Our Orchestra Project: Eliza Sdraulig

Our Orchestra Project: Eliza Sdraulig

Community spirit and career development, from the cello section. 

Eliza Sdraulig
Melbourne, Australia

Our Orchestra Project: Eliza Sdraulig

Community spirit and career development, from the cello section. 

I still vividly remember the moment I realised I wanted to be part of an orchestra. At the age of ten, I was watching my sister perform as a violinist in the Melbourne Youth Orchestra. I walked into the concert hall with no preconceived notions of what to expect, and perhaps with the sort of indifference young children often feel when they're taken along to their siblings' activities. As soon as the music began, however, I was captivated. The musicians were performing a compilation of music from celebrated Hollywood feature films, and I was awestruck by the sublimity and complexity of sound created by the symphony orchestra. At that pivotal moment, my great love of orchestral playing commenced. 

Soon after, I began my ensemble training with Melbourne Youth Music (now Melbourne Youth Orchestras), starting in a string ensemble and steadily improving until I was technically and musically prepared for the mighty force that is the symphony orchestra. I loved every aspect of ensemble music making. Although fundamentally an introvert, I delighted in the fact that I was contributing and influencing such a depth of sound with so many like-minded young musicians. I was enthralled by the process of learning how to achieve a unity of sound, musical thought and a myriad of orchestral subtleties. 

Over the years, I have been very fortunate to have been mentored by some of the most experienced and inspiring orchestral musicians. In 2008 I joined the same wonderful Melbourne Youth Orchestra that I had seen my sister perform in all those years ago. When I commenced it was the next generation of players, paired with the newly appointed Principal Conductor and Artistic Director, Fabian Russell. Throughout my four years in the Melbourne Youth Orchestra, I learned the greater refinement of orchestral playing while performing both a significant amount and a diverse range of orchestral repertoire. It was indescribably rewarding to perform monumental works such as Gustav Mahler's Symphony No. 5, Igor Stravinsky's The Rite of Spring and Olivier Messaien's Turangalila Symphony. 

As well as imparting his great depth of musical knowledge, Fabian engaged some of Australia's finest orchestral musicians as mentors and tutors. He firmly believed in the importance of bringing emerging musicians closer to those already established in the profession. This was an idea that had come to fruition before his commencement at the Melbourne Youth Orchestra, through his unique initiative The Orchestra Project. Through my association with Fabian during my time in the Melbourne Youth Orchestra, I was lucky enough to be involved in The Orchestra Project. It was an orchestra made up of young musicians and the top professional orchestral musicians from around Australia. It gave me—and several other developing orchestral players—the rare opportunity to perform alongside an extraordinarily high calibre of professional musicians.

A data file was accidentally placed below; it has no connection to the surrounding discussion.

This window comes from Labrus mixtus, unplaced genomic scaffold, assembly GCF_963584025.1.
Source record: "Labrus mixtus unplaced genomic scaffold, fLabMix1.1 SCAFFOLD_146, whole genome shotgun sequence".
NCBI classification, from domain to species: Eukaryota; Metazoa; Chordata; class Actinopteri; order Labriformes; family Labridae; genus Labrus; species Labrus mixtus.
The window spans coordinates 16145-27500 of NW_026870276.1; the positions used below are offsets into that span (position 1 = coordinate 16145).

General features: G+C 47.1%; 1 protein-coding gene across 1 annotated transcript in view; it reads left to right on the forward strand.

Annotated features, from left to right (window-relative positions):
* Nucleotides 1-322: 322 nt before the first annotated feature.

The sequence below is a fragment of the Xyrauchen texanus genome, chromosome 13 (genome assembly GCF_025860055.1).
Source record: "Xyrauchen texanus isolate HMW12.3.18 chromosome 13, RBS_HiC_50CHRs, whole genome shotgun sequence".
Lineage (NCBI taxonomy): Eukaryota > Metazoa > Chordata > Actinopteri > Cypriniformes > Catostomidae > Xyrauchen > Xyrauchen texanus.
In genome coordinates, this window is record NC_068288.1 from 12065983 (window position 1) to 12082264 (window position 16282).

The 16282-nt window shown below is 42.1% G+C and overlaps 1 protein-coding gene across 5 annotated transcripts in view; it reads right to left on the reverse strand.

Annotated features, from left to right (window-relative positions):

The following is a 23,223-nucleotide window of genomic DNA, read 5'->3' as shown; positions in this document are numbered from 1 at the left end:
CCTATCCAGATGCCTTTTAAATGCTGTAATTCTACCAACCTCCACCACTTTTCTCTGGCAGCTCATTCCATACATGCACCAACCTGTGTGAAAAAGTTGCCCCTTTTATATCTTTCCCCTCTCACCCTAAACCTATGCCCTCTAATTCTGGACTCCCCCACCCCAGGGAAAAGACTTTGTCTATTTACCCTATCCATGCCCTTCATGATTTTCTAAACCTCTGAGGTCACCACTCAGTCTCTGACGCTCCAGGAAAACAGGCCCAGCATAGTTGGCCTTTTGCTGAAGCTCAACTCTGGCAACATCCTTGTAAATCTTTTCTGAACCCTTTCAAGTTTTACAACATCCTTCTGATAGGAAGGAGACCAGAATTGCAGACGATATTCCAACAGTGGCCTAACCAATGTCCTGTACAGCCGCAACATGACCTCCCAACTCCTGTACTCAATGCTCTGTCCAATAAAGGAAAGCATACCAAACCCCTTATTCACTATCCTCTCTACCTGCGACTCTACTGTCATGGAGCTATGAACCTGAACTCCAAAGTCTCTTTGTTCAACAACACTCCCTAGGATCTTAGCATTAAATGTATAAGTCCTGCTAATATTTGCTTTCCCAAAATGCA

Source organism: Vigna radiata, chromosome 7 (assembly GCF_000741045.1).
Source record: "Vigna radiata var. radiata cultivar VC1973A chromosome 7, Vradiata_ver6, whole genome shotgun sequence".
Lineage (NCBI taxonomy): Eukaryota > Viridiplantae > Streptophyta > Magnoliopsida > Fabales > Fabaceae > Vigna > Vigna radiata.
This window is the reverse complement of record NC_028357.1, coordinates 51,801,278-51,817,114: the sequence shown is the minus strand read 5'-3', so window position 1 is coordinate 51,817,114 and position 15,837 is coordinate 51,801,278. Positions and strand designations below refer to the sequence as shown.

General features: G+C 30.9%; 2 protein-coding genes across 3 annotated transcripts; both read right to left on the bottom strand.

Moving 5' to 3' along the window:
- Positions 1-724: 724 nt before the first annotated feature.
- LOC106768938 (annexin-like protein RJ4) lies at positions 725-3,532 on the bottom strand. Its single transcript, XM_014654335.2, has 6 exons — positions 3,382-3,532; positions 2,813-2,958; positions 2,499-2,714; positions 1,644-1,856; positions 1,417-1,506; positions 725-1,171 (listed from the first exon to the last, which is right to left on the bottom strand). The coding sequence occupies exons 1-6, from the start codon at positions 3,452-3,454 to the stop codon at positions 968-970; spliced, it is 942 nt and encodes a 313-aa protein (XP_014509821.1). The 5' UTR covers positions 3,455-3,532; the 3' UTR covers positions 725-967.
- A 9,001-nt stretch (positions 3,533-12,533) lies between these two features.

To learn about the most subtle aspects of orchestral playing from these seasoned professionals was incredibly important in my orchestral development. Purely from sitting next to and being surrounded by musicians of that calibre, I increased my awareness of the necessary skills of orchestral performance. Working with professionals quickly ensured that I began to ask myself the necessary questions such as: 'Am I achieving a sound quality and articulation that is homogenous with the rest of the section? What is the function of my part in relation to others at this point in the music? Which instruments and sections should I be communicating with and listening to here?' 

Undoubtedly, the opportunity to be rehearsing and performing alongside professionals as an emerging musician is an invaluable experience, as what we build on in terms of orchestral skills is almost exclusively learned in the rehearsal situation.  The only way to improve your orchestral playing is to do a lot of it, surrounded by those with a wealth of knowledge and vast experience. For this reason, programs such as The Orchestra Project are both educationally and culturally essential. 

More than fifteen years since its inception, The Orchestra Project is returning for an Easter Sunday performance of Gustav Mahler's Symphony No. 6 in A Minor. It is a great joy for me to be coming back to this unique orchestral experience; albeit a few years older, there is always more one can learn from those who have years upon years of direct professional experience. Artistic Director Fabian Russell will once again take the helm, and the Orchestra will bring together those professionals who have mentored several of us now beginning our professional life as musicians and most importantly, those who are just beginning to discover the musical treasure that is the symphony orchestra. 

The Orchestra Project performs Mahler 6 on Sunday 16th April at 2:30pm at the South Melbourne Town Hall. Tickets are $20 for students. Grab them in advance here. Can't make it, but dig what The Orchestra Project is doing for young performers? Send them some love via their ACF page